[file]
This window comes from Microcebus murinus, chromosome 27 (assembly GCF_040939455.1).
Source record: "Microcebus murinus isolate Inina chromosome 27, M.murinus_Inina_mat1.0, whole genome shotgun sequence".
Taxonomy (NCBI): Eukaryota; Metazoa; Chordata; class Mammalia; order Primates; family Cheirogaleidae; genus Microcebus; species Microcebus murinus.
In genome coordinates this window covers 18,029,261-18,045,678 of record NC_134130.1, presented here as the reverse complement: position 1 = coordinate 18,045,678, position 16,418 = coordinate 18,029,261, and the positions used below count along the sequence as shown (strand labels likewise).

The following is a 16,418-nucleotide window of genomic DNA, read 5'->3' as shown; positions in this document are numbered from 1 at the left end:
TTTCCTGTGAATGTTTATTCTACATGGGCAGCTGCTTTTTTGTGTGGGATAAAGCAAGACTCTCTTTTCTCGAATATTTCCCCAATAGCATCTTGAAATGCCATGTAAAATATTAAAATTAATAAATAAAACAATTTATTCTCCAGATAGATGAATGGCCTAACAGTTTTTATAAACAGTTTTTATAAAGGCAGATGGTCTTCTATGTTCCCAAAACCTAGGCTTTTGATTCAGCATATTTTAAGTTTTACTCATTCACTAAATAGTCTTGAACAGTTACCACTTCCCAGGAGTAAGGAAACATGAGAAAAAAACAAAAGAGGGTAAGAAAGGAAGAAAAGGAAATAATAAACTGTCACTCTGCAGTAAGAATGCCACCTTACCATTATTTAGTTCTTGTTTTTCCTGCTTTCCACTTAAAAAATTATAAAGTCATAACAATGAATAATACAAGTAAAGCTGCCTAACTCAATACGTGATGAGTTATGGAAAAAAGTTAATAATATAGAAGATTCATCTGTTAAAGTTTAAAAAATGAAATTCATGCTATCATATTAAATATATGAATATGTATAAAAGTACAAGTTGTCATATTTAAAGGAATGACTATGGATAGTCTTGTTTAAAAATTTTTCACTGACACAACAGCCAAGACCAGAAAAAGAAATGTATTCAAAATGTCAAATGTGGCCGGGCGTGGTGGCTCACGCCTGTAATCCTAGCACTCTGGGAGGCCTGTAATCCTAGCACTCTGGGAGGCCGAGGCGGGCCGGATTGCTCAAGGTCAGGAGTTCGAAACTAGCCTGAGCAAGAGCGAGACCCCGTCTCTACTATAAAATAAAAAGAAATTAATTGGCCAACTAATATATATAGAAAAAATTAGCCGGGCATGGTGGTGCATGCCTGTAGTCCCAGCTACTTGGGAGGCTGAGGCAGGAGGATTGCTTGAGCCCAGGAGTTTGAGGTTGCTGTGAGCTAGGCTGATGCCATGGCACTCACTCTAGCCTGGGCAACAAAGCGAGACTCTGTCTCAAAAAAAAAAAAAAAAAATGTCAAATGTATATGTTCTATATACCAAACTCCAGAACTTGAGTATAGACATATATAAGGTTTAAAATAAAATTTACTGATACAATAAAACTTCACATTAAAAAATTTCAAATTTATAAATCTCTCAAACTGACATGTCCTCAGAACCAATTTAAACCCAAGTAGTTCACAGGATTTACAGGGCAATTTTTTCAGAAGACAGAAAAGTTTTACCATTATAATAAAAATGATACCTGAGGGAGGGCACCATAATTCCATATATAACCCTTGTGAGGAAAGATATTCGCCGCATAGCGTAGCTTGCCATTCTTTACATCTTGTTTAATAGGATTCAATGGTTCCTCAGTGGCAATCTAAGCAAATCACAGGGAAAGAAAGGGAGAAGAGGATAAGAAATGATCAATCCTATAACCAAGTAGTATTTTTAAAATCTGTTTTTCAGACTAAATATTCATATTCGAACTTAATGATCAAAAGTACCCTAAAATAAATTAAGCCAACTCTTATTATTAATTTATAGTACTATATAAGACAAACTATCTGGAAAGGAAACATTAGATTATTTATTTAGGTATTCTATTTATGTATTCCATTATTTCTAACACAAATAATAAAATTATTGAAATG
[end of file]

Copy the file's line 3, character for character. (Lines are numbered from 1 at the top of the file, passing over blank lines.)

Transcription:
Taxonomy (NCBI): Eukaryota; Metazoa; Chordata; class Mammalia; order Primates; family Cheirogaleidae; genus Microcebus; species Microcebus murinus.